US leads but China rises in latest Top500 supercomputer list

This annual Supercomputing conference is a showcase for the field of high-performance scientific and mathematical computing, featuring a first-rate peer-reviewed technical program, tutorials, workshops, and a massive exhibit hall where universities, national laboratories and computer vendors from around the world exhibit their research, hardware and software. This year’s conference, SC18, which is being held in Dallas, Texas, has attracted well over 10,000 attendees. The conference is co-sponsored by the Association for Computing Machinery (ACM) and the Computer Society of the Institute of Electrical and Electronic Engineers (IEEE).


Four prestigious professional society awards are presented at the SC18 conference. This year’s awardees include:

  • David E. Shaw received the Seymour Cray Engineering Award from the IEEE Computer Society. Shaw, the billionaire former CEO of the D. E. Shaw hedge fund, has for the past 12 years led a team to develop ANTON, a special-purpose computer system for protein folding and other biomedical computations. His team has twice received the Gordon Bell prize (see below) for landmark calculations in the biomedical field using the ANTON system.
  • Sarita Adve received the Ken Kennedy Award from the ACM and the IEEE Computer Society. Adve, a professor of computer science at the University of Illinois, Urbana-Champaign, co-developed the memory models used in the C++ and Java programming languages, and is known for related work in hardware-software interfaces, system resiliency, cache coherence, reliability and power management.
  • Linda Petzold, a professor at the University of California, Santa Barbara, received the 2018 Sidney Fernbach Award from the IEEE Computer Society. Petzold is best known for her work in the numerical solution of differential-algebraic equations, which have applications in materials science, computational biology and medicine.
  • Two teams shared the Gordon Bell Prize from the ACM. One team, from the Oak Ridge National Laboratory, developed a supercomputer program that processes huge amounts of genome data to better understand the genetic basis of chronic pain and opiod addiction. The other group, based at the Lawrence Berkeley National Laboratory, developed a neural-net-based supercomputer program to identify extreme weather patterns in climate simulations.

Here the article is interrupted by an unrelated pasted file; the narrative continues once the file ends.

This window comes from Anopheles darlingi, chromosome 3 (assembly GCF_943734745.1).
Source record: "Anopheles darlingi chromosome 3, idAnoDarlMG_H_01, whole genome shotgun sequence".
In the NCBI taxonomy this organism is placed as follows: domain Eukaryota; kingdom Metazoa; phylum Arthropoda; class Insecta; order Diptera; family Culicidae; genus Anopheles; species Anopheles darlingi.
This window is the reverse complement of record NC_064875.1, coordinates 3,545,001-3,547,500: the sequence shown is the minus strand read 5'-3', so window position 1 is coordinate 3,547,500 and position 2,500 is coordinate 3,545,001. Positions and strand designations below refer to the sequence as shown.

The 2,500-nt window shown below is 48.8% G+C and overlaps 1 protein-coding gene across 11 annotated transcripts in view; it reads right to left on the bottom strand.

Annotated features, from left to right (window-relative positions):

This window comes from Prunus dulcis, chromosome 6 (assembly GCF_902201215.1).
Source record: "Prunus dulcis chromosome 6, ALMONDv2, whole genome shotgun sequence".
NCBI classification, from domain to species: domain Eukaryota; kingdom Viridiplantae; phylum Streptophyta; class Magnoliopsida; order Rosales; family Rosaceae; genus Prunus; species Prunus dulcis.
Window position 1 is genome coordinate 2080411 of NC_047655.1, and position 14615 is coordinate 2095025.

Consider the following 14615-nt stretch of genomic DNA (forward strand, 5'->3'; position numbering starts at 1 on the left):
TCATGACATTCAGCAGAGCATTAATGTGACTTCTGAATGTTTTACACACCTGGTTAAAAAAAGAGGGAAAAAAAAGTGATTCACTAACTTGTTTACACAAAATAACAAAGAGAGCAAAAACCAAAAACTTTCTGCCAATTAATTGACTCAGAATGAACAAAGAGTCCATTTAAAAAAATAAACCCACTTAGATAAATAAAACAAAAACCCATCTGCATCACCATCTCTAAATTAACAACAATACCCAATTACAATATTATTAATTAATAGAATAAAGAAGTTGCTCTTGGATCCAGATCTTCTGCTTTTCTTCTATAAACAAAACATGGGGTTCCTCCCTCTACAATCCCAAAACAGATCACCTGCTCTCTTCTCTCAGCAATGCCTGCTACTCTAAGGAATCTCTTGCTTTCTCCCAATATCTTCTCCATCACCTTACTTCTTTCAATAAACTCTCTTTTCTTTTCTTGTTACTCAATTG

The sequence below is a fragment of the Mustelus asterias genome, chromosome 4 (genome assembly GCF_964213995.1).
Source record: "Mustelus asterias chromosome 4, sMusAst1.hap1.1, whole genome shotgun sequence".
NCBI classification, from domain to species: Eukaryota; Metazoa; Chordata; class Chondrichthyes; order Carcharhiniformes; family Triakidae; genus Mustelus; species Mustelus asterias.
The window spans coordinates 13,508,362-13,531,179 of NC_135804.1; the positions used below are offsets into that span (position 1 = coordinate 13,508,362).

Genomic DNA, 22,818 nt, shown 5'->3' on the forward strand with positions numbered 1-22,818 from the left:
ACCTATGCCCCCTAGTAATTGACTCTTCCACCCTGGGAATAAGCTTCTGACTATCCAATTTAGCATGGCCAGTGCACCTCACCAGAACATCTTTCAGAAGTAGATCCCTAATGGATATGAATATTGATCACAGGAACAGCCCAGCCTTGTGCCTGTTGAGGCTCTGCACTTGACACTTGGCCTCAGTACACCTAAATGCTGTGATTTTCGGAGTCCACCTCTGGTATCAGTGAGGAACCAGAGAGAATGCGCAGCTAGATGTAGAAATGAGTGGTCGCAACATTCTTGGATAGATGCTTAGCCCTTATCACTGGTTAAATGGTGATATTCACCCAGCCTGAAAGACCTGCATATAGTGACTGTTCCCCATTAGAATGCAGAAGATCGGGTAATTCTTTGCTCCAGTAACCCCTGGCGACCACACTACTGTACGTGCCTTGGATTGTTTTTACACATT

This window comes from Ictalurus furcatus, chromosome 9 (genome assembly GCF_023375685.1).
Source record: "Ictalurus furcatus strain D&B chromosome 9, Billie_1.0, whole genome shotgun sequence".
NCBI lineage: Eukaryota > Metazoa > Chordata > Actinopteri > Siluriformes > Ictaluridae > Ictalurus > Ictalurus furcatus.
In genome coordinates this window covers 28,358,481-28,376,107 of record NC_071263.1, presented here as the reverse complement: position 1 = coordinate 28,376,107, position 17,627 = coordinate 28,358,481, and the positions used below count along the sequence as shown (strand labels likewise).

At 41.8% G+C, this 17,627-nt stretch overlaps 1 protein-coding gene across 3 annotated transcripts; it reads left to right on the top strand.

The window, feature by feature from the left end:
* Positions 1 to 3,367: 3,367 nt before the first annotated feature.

This is the first year in which two women (Adve and Petzold) were awarded one the four major professional society awards in the high-performance computing field.

The Top 500 list

Another announcement at the SC18 conference was the latest edition of the Top500 list of the world’s most powerful supercomputers.

Number one on the November 2018 list is the Summit supercomputer at Oak Ridge National Laboratory in the U.S. The summit system consists of more than 4,600 individual servers, each containing two 22-core IBM Power9 processors and six NVIDIA Tesla V100 graphics processing unit accelerators, all connected with a Mellanox 100 Gb/s interconnection network. The system has a potential peak performance of 200 Pflop/s (2 x 1017 floating-point operations per second). Its performance on the Linpack benchmark, which is used for the Top 500 ranking, was 143.5 Pflop/s (1.435 x 1017) floating-point operations per second.

Number two on the November 2018 list is the Sierra system, another IBM-based supercomputer, this one at the Lawrence Livermore National Laboratory in the U.S. The number three system is the Sunway TaihuLight system, at the National Supercomputer Center in Wuxi, China. It consists of 40,960 Chinese-designed SW26010 manycore processors.

The remaining top ten supercomputers are: (#4) the Tianhe-2A supercomputer in Guangzhou, China; (#5) the Piz Daint supercomputer in Lugano, Switzerland; (#6) the Trinity supercomputer in Albuquerque, New Mexico; (#7) the AI Bridging Cloud Infrastructure supercomputer in Tokyo, Japan; (#8) the Leibniz Rechenzentrum supercomputer near Munich, Germany; (#9) the Titan supercomputer in Oak Ridge, Tennessee; and (#10) the Sequoia supercomputer in Livermore, California.

For full details on these supercomputers, see the Top500 site.

Although the U.S. still dominates the Top500 list, including the top two systems, China has made remarkable progress in recent years. In the November 2018 list, 227 of the 500 systems are in China, versus 109 in the U.S., 38 in Japan, and 20 in the U.K. By contrast, in 2008 only 12 of the top 500 systems were in China. If one counts the share of total performance, then the U.S. leads with 37.7%, versus 31% in China, and 7.7% in Japan. In 2008, China’s share was a mere 2.5%.

The following graphic shows the remarkable advance of China’s presence in the Top 500 list over the past ten years:

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